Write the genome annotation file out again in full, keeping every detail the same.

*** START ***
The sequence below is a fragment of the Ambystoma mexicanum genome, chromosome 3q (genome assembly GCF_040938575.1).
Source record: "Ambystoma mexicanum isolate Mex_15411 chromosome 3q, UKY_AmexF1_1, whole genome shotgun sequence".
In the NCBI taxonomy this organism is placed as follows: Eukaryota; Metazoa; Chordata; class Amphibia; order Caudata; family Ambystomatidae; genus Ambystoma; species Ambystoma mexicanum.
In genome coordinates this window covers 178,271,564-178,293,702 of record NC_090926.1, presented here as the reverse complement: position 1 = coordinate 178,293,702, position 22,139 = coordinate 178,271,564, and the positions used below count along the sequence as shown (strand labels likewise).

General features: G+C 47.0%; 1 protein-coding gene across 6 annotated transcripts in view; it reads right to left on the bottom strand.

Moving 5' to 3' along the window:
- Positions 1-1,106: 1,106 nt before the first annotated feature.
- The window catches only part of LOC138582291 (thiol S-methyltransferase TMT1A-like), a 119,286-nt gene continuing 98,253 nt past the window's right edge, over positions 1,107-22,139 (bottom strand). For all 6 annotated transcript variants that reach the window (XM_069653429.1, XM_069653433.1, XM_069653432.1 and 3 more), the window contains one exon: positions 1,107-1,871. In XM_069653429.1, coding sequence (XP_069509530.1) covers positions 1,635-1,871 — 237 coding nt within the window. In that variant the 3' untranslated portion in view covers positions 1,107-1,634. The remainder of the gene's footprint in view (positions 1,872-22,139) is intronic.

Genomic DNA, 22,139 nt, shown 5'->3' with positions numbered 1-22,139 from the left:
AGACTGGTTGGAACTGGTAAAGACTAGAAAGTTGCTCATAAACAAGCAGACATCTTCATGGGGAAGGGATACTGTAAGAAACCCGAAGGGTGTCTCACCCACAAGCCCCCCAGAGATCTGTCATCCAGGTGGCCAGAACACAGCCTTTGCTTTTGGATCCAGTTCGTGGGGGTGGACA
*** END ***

The sequence below is a fragment of the Ambystoma mexicanum genome, chromosome 3q (genome assembly GCF_040938575.1).
Source record: "Ambystoma mexicanum isolate Mex_15411 chromosome 3q, UKY_AmexF1_1, whole genome shotgun sequence".
In the NCBI taxonomy this organism is placed as follows: Eukaryota; Metazoa; Chordata; class Amphibia; order Caudata; family Ambystomatidae; genus Ambystoma; species Ambystoma mexicanum.
In genome coordinates this window covers 178,271,564-178,293,702 of record NC_090926.1, presented here as the reverse complement: position 1 = coordinate 178,293,702, position 22,139 = coordinate 178,271,564, and the positions used below count along the sequence as shown (strand labels likewise).

General features: G+C 47.0%; 1 protein-coding gene across 6 annotated transcripts in view; it reads right to left on the bottom strand.

Moving 5' to 3' along the window:
- Positions 1-1,106: 1,106 nt before the first annotated feature.
- The window catches only part of LOC138582291 (thiol S-methyltransferase TMT1A-like), a 119,286-nt gene continuing 98,253 nt past the window's right edge, over positions 1,107-22,139 (bottom strand). For all 6 annotated transcript variants that reach the window (XM_069653429.1, XM_069653433.1, XM_069653432.1 and 3 more), the window contains one exon: positions 1,107-1,871. In XM_069653429.1, coding sequence (XP_069509530.1) covers positions 1,635-1,871 — 237 coding nt within the window. In that variant the 3' untranslated portion in view covers positions 1,107-1,634. The remainder of the gene's footprint in view (positions 1,872-22,139) is intronic.

Genomic DNA, 22,139 nt, shown 5'->3' with positions numbered 1-22,139 from the left:
AGACTGGTTGGAACTGGTAAAGACTAGAAAGTTGCTCATAAACAAGCAGACATCTTCATGGGGAAGGGATACTGTAAGAAACCCGAAGGGTGTCTCACCCACAAGCCCCCCAGAGATCTGTCATCCAGGTGGCCAGAACACAGCCTTTGCTTTTGGATCCAGTTCGTGGGGGTGGACA